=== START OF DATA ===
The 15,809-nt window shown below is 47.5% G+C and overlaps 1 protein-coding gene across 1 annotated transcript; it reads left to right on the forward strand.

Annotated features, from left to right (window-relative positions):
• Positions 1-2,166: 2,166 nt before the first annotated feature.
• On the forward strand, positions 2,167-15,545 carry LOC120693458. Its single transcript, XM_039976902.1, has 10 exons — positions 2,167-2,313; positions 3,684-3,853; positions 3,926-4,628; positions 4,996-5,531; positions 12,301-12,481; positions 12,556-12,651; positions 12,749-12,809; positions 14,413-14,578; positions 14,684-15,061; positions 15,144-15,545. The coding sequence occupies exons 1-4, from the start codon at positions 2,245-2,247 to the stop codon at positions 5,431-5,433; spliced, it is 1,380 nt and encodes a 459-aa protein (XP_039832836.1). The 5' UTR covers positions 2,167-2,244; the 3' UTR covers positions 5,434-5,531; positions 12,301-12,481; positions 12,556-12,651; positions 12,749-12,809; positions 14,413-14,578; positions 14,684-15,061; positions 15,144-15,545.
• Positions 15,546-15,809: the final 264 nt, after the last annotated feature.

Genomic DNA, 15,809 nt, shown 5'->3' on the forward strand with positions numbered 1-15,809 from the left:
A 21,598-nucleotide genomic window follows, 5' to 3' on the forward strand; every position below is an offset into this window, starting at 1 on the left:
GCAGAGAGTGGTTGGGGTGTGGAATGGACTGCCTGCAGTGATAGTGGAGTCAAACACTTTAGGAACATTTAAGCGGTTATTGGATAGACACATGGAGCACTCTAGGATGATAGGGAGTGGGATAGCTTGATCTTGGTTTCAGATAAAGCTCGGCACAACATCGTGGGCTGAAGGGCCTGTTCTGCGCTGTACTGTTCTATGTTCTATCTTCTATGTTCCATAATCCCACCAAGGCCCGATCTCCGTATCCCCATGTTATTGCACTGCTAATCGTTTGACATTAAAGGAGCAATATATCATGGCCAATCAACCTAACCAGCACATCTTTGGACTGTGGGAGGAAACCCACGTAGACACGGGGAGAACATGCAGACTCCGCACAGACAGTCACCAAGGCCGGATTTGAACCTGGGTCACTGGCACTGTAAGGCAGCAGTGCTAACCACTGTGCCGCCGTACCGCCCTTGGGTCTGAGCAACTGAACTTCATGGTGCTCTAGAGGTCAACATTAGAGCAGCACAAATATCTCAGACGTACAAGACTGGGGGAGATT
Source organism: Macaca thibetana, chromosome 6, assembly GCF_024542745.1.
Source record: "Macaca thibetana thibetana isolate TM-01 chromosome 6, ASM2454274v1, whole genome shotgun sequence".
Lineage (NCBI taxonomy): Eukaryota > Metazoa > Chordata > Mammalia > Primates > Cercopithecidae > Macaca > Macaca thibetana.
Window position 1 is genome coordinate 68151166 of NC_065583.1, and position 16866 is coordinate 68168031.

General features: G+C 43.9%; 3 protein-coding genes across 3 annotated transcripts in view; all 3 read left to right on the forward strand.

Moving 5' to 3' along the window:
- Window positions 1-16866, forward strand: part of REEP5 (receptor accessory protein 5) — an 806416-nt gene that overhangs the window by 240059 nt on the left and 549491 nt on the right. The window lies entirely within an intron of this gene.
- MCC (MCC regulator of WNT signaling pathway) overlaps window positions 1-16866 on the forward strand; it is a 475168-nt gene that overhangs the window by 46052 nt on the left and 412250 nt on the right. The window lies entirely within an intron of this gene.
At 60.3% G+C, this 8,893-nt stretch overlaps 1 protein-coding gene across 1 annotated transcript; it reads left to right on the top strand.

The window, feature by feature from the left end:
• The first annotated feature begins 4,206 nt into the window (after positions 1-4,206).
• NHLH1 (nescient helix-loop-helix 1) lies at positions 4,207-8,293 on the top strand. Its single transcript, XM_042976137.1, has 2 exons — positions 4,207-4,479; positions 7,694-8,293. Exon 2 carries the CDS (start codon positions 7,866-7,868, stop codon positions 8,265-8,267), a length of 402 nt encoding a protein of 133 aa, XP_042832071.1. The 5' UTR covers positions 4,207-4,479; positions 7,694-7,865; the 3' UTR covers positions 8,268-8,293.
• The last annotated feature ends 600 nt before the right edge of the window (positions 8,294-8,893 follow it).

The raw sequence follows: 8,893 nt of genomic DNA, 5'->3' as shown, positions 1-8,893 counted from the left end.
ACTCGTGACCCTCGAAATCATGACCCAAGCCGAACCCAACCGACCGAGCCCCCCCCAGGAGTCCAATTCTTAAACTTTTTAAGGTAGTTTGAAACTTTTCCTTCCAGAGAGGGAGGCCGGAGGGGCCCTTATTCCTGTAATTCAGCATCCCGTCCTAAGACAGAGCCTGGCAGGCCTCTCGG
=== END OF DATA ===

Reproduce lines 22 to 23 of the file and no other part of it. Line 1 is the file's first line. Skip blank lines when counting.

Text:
The raw sequence follows: 8,893 nt of genomic DNA, 5'->3' as shown, positions 1-8,893 counted from the left end.
ACTCGTGACCCTCGAAATCATGACCCAAGCCGAACCCAACCGACCGAGCCCCCCCCAGGAGTCCAATTCTTAAACTTTTTAAGGTAGTTTGAAACTTTTCCTTCCAGAGAGGGAGGCCGGAGGGGCCCTTATTCCTGTAATTCAGCATCCCGTCCTAAGACAGAGCCTGGCAGGCCTCTCGG